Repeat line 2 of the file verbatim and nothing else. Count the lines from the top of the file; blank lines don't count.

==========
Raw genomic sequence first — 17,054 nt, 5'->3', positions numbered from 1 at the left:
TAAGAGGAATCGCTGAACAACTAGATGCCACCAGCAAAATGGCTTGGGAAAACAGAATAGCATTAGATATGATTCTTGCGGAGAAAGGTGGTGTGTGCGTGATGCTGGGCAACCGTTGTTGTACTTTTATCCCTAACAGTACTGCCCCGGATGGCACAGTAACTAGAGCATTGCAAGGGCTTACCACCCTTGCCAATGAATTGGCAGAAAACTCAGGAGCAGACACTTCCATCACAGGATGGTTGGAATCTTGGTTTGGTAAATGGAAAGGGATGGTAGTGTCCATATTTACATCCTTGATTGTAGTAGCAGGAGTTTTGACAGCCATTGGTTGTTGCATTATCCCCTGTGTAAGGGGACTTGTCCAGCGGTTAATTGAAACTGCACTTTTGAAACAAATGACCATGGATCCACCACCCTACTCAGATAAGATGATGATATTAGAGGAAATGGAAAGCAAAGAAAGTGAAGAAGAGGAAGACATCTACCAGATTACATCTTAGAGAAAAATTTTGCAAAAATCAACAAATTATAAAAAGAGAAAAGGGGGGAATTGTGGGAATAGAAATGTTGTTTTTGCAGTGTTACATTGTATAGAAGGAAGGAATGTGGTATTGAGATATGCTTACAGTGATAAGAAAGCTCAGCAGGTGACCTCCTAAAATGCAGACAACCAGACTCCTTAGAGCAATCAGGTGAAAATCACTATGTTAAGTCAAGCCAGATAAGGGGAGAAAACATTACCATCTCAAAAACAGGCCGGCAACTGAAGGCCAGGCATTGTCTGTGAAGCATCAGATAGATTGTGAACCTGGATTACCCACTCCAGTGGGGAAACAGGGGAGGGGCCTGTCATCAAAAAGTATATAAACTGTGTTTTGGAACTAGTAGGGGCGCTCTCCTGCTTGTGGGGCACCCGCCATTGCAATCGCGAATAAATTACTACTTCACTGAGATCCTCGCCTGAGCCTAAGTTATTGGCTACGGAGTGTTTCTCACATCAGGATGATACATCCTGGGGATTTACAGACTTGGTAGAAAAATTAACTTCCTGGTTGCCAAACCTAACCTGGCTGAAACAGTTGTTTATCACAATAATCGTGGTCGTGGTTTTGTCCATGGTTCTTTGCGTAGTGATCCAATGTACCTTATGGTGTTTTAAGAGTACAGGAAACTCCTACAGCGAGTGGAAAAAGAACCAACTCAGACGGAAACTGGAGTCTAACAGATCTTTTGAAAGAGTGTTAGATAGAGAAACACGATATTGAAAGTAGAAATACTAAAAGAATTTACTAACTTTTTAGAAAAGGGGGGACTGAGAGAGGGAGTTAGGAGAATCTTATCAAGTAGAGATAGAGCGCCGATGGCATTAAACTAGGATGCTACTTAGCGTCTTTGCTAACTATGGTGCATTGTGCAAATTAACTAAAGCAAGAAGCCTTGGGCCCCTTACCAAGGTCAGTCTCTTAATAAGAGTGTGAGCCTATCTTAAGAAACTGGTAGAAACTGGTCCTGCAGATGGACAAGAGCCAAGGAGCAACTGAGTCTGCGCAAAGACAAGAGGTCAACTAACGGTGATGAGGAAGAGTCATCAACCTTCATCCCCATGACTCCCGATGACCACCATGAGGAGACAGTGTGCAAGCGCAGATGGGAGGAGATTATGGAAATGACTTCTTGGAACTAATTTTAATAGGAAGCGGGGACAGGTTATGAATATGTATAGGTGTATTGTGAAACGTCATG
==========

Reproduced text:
TAAGAGGAATCGCTGAACAACTAGATGCCACCAGCAAAATGGCTTGGGAAAACAGAATAGCATTAGATATGATTCTTGCGGAGAAAGGTGGTGTGTGCGTGATGCTGGGCAACCGTTGTTGTACTTTTATCCCTAACAGTACTGCCCCGGATGGCACAGTAACTAGAGCATTGCAAGGGCTTACCACCCTTGCCAATGAATTGGCAGAAAACTCAGGAGCAGACACTTCCATCACAGGATGGTTGGAATCTTGGTTTGGTAAATGGAAAGGGATGGTAGTGTCCATATTTACATCCTTGATTGTAGTAGCAGGAGTTTTGACAGCCATTGGTTGTTGCATTATCCCCTGTGTAAGGGGACTTGTCCAGCGGTTAATTGAAACTGCACTTTTGAAACAAATGACCATGGATCCACCACCCTACTCAGATAAGATGATGATATTAGAGGAAATGGAAAGCAAAGAAAGTGAAGAAGAGGAAGACATCTACCAGATTACATCTTAGAGAAAAATTTTGCAAAAATCAACAAATTATAAAAAGAGAAAAGGGGGGAATTGTGGGAATAGAAATGTTGTTTTTGCAGTGTTACATTGTATAGAAGGAAGGAATGTGGTATTGAGATATGCTTACAGTGATAAGAAAGCTCAGCAGGTGACCTCCTAAAATGCAGACAACCAGACTCCTTAGAGCAATCAGGTGAAAATCACTATGTTAAGTCAAGCCAGATAAGGGGAGAAAACATTACCATCTCAAAAACAGGCCGGCAACTGAAGGCCAGGCATTGTCTGTGAAGCATCAGATAGATTGTGAACCTGGATTACCCACTCCAGTGGGGAAACAGGGGAGGGGCCTGTCATCAAAAAGTATATAAACTGTGTTTTGGAACTAGTAGGGGCGCTCTCCTGCTTGTGGGGCACCCGCCATTGCAATCGCGAATAAATTACTACTTCACTGAGATCCTCGCCTGAGCCTAAGTTATTGGCTACGGAGTGTTTCTCACATCAGGATGATACATCCTGGGGATTTACAGACTTGGTAGAAAAATTAACTTCCTGGTTGCCAAACCTAACCTGGCTGAAACAGTTGTTTATCACAATAATCGTGGTCGTGGTTTTGTCCATGGTTCTTTGCGTAGTGATCCAATGTACCTTATGGTGTTTTAAGAGTACAGGAAACTCCTACAGCGAGTGGAAAAAGAACCAACTCAGACGGAAACTGGAGTCTAACAGATCTTTTGAAAGAGTGTTAGATAGAGAAACACGATATTGAAAGTAGAAATACTAAAAGAATTTACTAACTTTTTAGAAAAGGGGGGACTGAGAGAGGGAGTTAGGAGAATCTTATCAAGTAGAGATAGAGCGCCGATGGCATTAAACTAGGATGCTACTTAGCGTCTTTGCTAACTATGGTGCATTGTGCAAATTAACTAAAGCAAGAAGCCTTGGGCCCCTTACCAAGGTCAGTCTCTTAATAAGAGTGTGAGCCTATCTTAAGAAACTGGTAGAAACTGGTCCTGCAGATGGACAAGAGCCAAGGAGCAACTGAGTCTGCGCAAAGACAAGAGGTCAACTAACGGTGATGAGGAAGAGTCATCAACCTTCATCCCCATGACTCCCGATGACCACCATGAGGAGACAGTGTGCAAGCGCAGATGGGAGGAGATTATGGAAATGACTTCTTGGAACTAATTTTAATAGGAAGCGGGGACAGGTTATGAATATGTATAGGTGTATTGTGAAACGTCATG